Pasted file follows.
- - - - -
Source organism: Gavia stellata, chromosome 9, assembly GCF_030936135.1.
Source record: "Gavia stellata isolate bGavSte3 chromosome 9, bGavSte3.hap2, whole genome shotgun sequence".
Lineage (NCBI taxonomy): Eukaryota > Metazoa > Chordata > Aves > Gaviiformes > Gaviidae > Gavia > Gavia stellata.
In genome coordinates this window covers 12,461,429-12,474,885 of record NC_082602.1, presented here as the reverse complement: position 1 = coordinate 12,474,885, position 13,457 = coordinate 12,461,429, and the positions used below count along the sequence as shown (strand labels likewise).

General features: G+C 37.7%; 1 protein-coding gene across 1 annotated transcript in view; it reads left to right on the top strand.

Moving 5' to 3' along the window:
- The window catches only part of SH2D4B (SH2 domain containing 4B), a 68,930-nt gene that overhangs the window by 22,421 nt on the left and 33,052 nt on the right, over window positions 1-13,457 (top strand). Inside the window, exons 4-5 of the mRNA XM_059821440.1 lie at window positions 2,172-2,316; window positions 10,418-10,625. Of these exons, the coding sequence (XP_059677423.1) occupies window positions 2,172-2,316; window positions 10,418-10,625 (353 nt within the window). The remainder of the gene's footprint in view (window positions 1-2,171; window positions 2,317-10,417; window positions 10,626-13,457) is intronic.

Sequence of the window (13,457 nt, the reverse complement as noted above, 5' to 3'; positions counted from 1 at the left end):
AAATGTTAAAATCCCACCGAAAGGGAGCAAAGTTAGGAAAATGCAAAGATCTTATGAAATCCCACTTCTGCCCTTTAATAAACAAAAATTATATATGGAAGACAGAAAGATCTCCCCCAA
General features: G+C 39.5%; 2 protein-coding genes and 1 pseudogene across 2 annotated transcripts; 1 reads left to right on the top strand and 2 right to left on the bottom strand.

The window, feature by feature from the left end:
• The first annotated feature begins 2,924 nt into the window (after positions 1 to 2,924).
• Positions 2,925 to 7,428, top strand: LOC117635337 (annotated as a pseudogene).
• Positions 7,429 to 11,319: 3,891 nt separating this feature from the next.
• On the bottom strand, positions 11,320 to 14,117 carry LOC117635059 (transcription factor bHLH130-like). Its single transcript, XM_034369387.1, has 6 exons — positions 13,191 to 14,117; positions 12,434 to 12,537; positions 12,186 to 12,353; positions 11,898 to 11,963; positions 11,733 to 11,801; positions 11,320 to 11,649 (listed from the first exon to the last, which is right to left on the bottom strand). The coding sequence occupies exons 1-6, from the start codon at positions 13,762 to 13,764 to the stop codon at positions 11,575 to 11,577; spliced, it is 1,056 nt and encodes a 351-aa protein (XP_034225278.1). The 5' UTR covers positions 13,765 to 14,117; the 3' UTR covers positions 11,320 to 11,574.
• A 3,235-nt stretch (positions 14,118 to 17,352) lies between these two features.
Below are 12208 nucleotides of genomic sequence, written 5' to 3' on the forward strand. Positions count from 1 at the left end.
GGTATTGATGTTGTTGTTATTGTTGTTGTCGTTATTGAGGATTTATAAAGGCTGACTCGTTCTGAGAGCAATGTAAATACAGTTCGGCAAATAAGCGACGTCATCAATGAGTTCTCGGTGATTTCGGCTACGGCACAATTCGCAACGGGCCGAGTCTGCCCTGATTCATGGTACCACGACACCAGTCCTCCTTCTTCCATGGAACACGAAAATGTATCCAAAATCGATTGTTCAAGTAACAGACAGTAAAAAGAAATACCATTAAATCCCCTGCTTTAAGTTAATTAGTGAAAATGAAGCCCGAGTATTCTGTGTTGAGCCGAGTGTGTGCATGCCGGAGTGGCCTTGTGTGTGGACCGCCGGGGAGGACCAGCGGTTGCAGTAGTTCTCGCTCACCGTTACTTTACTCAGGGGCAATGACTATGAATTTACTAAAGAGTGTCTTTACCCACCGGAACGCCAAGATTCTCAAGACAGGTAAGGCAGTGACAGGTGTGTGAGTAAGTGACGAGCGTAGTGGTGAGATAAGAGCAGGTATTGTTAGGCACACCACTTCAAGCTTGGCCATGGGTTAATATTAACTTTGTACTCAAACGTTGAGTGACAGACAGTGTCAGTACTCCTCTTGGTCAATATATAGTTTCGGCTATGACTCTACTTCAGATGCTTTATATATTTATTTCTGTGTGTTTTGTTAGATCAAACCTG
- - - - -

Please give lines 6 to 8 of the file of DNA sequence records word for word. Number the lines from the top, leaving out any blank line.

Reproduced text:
Moving 5' to 3' along the window:
- The window catches only part of SH2D4B (SH2 domain containing 4B), a 68,930-nt gene that overhangs the window by 22,421 nt on the left and 33,052 nt on the right, over window positions 1-13,457 (top strand). Inside the window, exons 4-5 of the mRNA XM_059821440.1 lie at window positions 2,172-2,316; window positions 10,418-10,625. Of these exons, the coding sequence (XP_059677423.1) occupies window positions 2,172-2,316; window positions 10,418-10,625 (353 nt within the window). The remainder of the gene's footprint in view (window positions 1-2,171; window positions 2,317-10,417; window positions 10,626-13,457) is intronic.

Sequence of the window (13,457 nt, the reverse complement as noted above, 5' to 3'; positions counted from 1 at the left end):